Poptones, dominated by Wobble’s relentless, repetitive, hypnotic groove (“it’s really fucking modal”, he explains) with both half-time lazily imprecise drums and the simplest of guitar lines provided by Levene, is bleak and magnificent, eerily compelling and spooky.
Lydon seems to refer to abduction and violence in the “foliage and peat”, while “picnicking in the British countryside”, with the sound of this unnamed horror masked by the tinny banality of cassette-player “Poptones”.
Careering, arguably the best song on an album bursting at the seams with extraordinary and innovative music, is once again based around Wobble’s urgent, militant b-line and the fluctuating electronic tones of Levene’s new toy, a new-fangled Prophet synth. The bassist even takes a turn behind the drumkit:
“If you listen to the drum rhythm it is very similar to the sort of rhythm a drum-and-fife band would create, especially the Turkish military version of that – such a thing exists ..” he remembers in his book.
Lydon, the child of London Irish parents, wailing and caterwauling about “the pride of history .. the steady hand” that “triggers machinery” and “mangles the military .. spreading tales like coffin nails” seems to address the bloody conflict in Northern Ireland, which was at its height when the album was recorded at the arse-end of the Seventies.
It’s difficult to say for sure.
Similarly to Careering, No Birds is firmly aimed at the dancefloor, but it ups the tempo considerably, with the ex-101ers and future Basement 5 drummer Richard Dudanski’s precise tribal style combining with an absolutely thumping bassline while Lydon does his typically individual and almost completely incomprehensible version of a croon (“I like the illusion .. Silent dignity”). And it’s the most animated Levene gets on the whole album.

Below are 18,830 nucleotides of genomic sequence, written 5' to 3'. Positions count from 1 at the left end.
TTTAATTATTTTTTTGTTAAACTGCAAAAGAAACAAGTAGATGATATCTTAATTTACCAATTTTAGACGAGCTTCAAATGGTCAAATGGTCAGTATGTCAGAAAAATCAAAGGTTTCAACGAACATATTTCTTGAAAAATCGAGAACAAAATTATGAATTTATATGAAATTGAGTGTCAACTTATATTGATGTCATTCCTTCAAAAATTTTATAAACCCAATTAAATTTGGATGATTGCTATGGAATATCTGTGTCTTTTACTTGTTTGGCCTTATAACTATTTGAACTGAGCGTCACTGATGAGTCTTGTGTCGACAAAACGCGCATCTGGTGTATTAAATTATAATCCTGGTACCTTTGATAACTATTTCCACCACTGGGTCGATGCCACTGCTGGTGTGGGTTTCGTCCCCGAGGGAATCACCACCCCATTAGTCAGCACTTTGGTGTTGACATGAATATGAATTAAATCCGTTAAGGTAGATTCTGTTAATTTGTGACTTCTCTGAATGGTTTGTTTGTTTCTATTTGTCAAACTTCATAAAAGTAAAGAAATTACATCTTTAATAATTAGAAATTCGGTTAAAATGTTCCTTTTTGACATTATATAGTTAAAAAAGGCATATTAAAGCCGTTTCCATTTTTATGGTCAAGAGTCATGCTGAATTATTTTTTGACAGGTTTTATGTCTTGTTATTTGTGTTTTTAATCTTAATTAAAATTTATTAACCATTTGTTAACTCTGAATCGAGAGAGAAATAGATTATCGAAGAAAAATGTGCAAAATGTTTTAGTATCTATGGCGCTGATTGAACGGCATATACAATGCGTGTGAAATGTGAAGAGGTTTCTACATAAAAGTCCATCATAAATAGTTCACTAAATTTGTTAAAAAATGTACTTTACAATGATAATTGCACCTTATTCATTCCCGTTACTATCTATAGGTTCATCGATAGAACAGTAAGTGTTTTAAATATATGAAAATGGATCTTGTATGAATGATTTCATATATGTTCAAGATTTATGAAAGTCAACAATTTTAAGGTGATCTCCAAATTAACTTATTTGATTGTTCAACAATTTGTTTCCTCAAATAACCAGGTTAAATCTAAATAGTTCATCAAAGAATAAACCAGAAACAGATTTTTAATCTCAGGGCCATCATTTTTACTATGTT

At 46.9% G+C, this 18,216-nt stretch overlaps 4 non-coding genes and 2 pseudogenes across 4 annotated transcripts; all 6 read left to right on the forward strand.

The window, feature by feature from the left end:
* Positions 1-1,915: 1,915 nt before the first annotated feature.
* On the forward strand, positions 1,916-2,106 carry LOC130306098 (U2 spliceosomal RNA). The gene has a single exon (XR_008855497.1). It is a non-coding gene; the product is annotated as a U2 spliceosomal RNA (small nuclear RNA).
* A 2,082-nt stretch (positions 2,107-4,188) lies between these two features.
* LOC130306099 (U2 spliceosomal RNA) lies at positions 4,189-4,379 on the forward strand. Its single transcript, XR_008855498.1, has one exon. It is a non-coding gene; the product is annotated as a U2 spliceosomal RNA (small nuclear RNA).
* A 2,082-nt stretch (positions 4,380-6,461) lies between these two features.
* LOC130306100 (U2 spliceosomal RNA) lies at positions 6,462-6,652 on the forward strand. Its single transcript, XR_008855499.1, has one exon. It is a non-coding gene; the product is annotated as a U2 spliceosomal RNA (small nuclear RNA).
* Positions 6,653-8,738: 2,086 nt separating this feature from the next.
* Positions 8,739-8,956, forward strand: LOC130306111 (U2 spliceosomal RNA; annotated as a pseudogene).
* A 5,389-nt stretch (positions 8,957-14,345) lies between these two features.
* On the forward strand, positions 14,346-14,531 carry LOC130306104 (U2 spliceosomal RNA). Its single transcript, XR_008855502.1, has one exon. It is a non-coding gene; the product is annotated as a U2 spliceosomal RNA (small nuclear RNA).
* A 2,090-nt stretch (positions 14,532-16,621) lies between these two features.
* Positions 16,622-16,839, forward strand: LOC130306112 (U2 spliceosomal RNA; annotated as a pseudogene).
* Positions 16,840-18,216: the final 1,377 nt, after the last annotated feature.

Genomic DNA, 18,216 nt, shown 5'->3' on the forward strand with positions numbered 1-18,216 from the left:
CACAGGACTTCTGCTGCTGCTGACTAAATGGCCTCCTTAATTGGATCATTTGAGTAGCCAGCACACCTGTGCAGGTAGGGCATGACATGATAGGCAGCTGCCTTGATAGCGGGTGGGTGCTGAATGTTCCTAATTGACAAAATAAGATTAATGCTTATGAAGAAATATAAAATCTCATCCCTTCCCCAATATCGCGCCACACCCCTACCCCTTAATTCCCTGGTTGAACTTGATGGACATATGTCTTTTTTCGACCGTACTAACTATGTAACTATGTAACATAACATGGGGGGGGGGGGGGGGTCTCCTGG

But say what you like about Keith Levene – and by all accounts, he was something of a manipulative, junkie nightmare at the time – he knew when to hold back.
PiL’s music was all about big wide open spaces. It was sparse and dense all at the same time, and as heavy as fuck. Proper heavy. Whether it was from a finely-tuned artistic sensibility, or just gouching out and nodding off from all that brown, Levene was a master of the less is more approach pioneered by artists as diverse as Can and King Tubby. And obviously, the rest of the band, stand-in drummers included, were no slouches either.
They weren’t messing about here.
More dancefloor action, albeit of a mellower variety, comes from the loose-limbed instrumental jam Graveyard with Martin Atkin’s disco-influenced closed high-hats adding a nigh-on irresistible rhythmic edge.
Strangely enough, while sound engineer Dave Crowe and violinist/filmmaker Jeanette Lee (who went onto to play a big part in the Rough Trade organisation and these days manages artists like Duffy and Jarvis Cocker) were given a namecheck on the album insert, none of the superb drummers who grace Metal Box were.
Odd yet compelling, The Suit was adapted from a Wobble solo track, with an analogue drum loop, a simple but slightly unsteady ‘sampled’ bassline and Levene’s rather ineffectual meanderings relegated right to the back of the mix.